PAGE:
3. Staff (2006). "Kamau Brathwaite.", The Griffin Poetry Prize. The Griffin Poetry Prize, 2006.
  4. Staff (2010). "Bios – Kamau Brathwaite.", The Center for Black Literature. The National Black Writers Conference, 2010.
  5. Robert Dorsman, translated by Ko Kooman (1999). "Kamau Brathwaite" Archived 27 September 2011 at the Wayback Machine, Poetry International Web.
  6. Timothy J. Reiss (2002). Sisyphus and Eldorado: Magical and Other Realisms in Caribbean Literature. Africa World Press. ISBN 978-0-86543-891-0. Retrieved 14 August 2011.
  7. Annie Paul, ed. (2007). Caribbean Culture: Soundings on Kamau Brathwaite. University of the West Indies Press. pp. 1–36. ISBN 978-976-640-150-4. Retrieved 14 August 2011.
  8. Montague Kobbe, "Caribbean Identity and Nation Language in Kamau Brathwaite's Poetry", Latineos, 23 December 2010.
  9. Carolyn Cooper, "Fi Wi Nation, Fi Wi Language", Jamaica Woman Tongue, 13 November 2011.
  10. Laughlin, Nicholas (12 May 2007). "Notes on videolectics". The Caribbean Review of Books. Retrieved 26 February 2018.
  11. McSweeney, Joyelle (Fall 2005). "Poetics, Revelations, and Catastrophes: an Interview with Kamau Brathwaite". Rain Taxi Review. Retrieved 27 February 2018.
  12. Edmond, Jacob (20 November 2012). "Revolution with a twist – Kamau Brathwaite". Jacket 2 Magazine. Retrieved 27 February 2018.
  13. Genzlinger, Neil (17 February 2020), "Kamau Brathwaite, Poet Who Celebrated Caribbean Culture, Dies at 89", The New York Times.
  14. Staff (2001). "Brathwaite, Edward Kamau – Biographical Information", eNotes Literature Criticism, Poetry Criticism, Edward Kamau Brathwaite Criticism.
  15. Innes, Lyn (5 February 2020), "Edward Kamau Brathwaite obituary", The Guardian.
  16. Anne Walmsley (1992). The Caribbean Artists Movement, 1966–1972: A Literary & Cultural History. New Beacon Books. p. 39. ISBN 978-1-873201-01-5. Retrieved 14 August 2011.
  17. James Gibbs, Nkyin-kyin: Essays on the Ghanaian Theatre, Rodopi, 2009, p. 43.
  18. "John La Rose", GPI website.
  19. Kathleen Ho, "The Caribbean Artists Movement (CAM) and the Trinidad February Revolution of 1970", Northwestern University.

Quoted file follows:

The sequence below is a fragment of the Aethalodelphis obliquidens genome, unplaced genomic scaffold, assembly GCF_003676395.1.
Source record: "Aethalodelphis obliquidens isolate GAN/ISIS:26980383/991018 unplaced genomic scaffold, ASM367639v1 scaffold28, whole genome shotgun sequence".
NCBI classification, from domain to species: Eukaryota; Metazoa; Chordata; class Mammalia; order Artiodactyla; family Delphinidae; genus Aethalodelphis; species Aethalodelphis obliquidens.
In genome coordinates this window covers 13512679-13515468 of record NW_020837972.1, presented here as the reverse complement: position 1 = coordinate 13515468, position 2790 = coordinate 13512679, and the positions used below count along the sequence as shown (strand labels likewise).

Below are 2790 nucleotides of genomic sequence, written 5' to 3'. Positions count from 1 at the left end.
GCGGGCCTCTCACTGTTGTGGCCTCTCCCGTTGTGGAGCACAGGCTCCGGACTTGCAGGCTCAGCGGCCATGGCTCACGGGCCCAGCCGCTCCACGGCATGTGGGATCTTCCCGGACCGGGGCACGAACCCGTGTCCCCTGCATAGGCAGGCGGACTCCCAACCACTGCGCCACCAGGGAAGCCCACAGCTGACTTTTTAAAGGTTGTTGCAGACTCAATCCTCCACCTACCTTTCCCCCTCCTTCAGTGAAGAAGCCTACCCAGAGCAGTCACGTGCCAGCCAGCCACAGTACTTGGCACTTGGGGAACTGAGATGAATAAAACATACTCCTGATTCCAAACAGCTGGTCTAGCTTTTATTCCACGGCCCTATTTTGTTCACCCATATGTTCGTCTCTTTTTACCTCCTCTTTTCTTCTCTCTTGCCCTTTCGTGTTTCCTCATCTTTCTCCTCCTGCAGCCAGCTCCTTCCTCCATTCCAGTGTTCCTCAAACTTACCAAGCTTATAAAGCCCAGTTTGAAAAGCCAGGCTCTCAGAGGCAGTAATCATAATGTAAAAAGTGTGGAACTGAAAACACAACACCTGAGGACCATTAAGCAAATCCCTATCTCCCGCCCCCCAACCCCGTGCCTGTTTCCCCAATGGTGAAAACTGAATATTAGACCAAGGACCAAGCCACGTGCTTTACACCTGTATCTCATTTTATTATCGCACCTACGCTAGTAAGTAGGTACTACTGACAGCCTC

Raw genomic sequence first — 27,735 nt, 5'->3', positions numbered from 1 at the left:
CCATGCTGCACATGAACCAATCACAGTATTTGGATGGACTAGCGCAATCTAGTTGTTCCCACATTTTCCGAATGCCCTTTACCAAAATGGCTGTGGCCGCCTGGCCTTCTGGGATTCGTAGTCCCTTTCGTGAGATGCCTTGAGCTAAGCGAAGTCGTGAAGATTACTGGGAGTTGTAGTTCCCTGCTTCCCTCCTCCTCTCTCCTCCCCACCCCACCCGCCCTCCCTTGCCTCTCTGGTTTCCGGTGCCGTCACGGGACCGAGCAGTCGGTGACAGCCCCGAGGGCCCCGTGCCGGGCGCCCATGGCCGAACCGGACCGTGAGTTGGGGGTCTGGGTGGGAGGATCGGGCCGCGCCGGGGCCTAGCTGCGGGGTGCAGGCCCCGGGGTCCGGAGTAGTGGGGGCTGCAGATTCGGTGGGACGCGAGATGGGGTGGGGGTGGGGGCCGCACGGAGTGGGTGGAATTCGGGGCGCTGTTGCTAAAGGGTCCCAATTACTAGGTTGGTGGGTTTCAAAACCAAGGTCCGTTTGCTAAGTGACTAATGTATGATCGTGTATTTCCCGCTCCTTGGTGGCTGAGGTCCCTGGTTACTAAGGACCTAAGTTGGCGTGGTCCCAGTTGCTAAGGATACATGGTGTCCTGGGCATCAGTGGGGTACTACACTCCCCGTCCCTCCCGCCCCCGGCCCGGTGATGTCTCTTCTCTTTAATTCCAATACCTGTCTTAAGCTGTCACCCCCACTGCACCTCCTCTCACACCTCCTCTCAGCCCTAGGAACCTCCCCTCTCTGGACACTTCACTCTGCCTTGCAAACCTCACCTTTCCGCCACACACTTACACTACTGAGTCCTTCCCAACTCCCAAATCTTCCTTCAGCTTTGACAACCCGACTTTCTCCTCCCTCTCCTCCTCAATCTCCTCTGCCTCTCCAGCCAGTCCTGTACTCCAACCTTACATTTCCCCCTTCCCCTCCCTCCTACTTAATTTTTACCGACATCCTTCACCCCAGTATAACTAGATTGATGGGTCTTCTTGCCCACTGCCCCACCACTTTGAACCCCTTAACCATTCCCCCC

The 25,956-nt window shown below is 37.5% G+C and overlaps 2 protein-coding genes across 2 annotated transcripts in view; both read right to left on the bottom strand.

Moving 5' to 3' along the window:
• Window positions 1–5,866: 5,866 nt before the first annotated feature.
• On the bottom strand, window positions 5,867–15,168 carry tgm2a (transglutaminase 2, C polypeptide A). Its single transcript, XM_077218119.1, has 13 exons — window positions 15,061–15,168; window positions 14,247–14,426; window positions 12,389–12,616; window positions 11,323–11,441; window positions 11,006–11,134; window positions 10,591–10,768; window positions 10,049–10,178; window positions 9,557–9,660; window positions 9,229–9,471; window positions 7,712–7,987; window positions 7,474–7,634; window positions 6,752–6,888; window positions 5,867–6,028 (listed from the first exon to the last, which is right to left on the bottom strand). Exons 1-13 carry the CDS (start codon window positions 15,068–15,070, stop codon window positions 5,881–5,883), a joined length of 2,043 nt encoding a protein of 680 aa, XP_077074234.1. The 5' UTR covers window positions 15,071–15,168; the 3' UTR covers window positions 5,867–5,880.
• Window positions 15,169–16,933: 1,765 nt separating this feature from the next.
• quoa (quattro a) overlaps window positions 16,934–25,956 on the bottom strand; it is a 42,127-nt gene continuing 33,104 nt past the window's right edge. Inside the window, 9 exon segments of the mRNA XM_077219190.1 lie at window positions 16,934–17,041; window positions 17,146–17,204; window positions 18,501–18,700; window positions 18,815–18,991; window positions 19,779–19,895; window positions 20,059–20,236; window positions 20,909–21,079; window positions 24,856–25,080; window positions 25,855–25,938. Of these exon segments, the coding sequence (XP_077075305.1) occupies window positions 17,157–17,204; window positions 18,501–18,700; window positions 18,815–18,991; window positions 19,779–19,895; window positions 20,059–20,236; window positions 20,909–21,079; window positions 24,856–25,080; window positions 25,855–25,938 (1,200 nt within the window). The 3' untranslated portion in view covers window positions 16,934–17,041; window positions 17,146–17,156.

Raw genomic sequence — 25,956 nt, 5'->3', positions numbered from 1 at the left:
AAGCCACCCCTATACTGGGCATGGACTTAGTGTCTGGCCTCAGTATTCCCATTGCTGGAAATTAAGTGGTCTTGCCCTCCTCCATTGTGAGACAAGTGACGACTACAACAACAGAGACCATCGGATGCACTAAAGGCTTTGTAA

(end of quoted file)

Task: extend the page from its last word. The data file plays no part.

20. Mario Relich, "Brathwaite, E. K. (Edward Kamau)", in Jeremy Noel-Tod, Ian Hamilton (eds), The Oxford Companion to Modern Poetry in English, Oxford University Press, Second edition 2013, pp. 67–68.
  21. Doris Monica Brathwaite, EKB: His Published Prose & Poetry, 1948–1986, Savacou Cooperative, 1986, ISBN 978-9768006035.
  22. Kamau Brathwaite; Sandra Pouchet Paquet (January 2003). The Zea Mexican Diary: 7 September 1926 – 7 September 1986. University of Wisconsin Press. p. ix. ISBN 978-0-299-13644-4. Retrieved 14 August 2011.
  23. Jenkins, Lee M. (Spring 2007). "Review: NewWorld/NewWord Style | Magical Realism by Kamau Brathwaite". Contemporary Literature. 48 (1): 165–171. doi:10.1353/cli.2007.0025. JSTOR 4489193 via JSTOR.
  24. "Edward Kamau Brathwaithe" Archived 23 June 2013 at the Wayback Machine, Puerto Rico Encyclopedia.
  25. "1994 – Kamau Brathwaite". Neustadt Prizes. 10 June 2013. Retrieved 29 May 2019.
  26. "University of Sussex awards honorary degrees" (press release), 15 July 2002.
  27. Brathwaite, Kamau. "The Second Time of Salts | Brathwaite | Scritture migranti".{{cite web}}: CS1 maint: url-status (link)
  28. "Nine awarded IOJ Musgrave medals for '06" Archived 14 March 2012 at the Wayback Machine, Jamaica Gleaner, 17 September 2006.
  29. "Institute of Jamaica Awards 9 Musgrave Medals", Jamaica Information Service, 5 October 2006.
  30. "Brathwaite gets Musgrave gold" Archived 8 October 2012 at the Wayback Machine, Jamaica Gleaner, 5 October 2006.
  31. Livern Barrett, "Kamau Brathwaite's Musgrave Medal Stolen", The Gleaner, 5 April 2010.
  32. "(Part 1) Kamau Brathwaite disgraced abroad...", The Bajan Reporter, 16 March 2010.
  33. "(Part 2) Kamau Brathwaite: No justice at Cow Pasture nor NYC...", The Bajan Reporter, 18 March 2010.
  34. "Faculty | Department of Comparative Literature | NYU". complit.as.nyu.edu. Retrieved 21 April 2017.
  35. "UPNEBookPartners – The Lazarus Poems: Kamau Brathwaite". www.upne.com. Retrieved 21 April 2017.
  36. "Official funeral for Kamau Brathwaite", Barbados Today, 15 February 2020.
  37. "Bocas Lit Fest to honour literary icon", Trinidad & Tobago Guardian, 6 February 2010.
  38. Tyrell Gittens, "Bocas Lit Fest to posthumously honour Kamau Brathwaite", Trinidad and Tobago Newsday, 6 February 2010.
  39. "Portrait of Kamau Brathwaite Unveiled". Pembroke College. Retrieved 16 November 2020.
  40. "Portrait of Dr. Kamau Brathwaite being unveiled today". George Padmore Institute. 22 October 2020. Retrieved 16 November 2020.
  41. Staff, "Kamau Brathwaite. Griffin Poetry Prize 2006. International Winner. Book: Born to Slow Horses. Publisher: Wesleyan University Press", The Griffin Trust.
  42. Staff (5 October 2006). "Brathwaite gets Musgrave gold" Archived 8 October 2012 at the Wayback Machine, Jamaica Gleaner.
  43. Admin (7 October 2010). "Twelve to receive 2010 Musgrave Awards", Institute of Jamaica.
  44. "Announcing the 2015 Frost Medalist, Kamau Brathwaite" Archived 1 January 2016 at the Wayback Machine, Poetry Society of America, 2 March 2015.
  45. "Kamau Brathwaite: Poet, Historian, Honorary Fellow". Pembroke College. Retrieved 16 November 2020.
  46. "2018 PEN American Lifetime Career and Achievement Awards". PEN America. February 2017. Retrieved 7 February 2018.
  47. Strange Fruit, Peepal Tree Press.
  48. "Liviticus". SPD (Small Press Distribution). Retrieved 21 April 2017.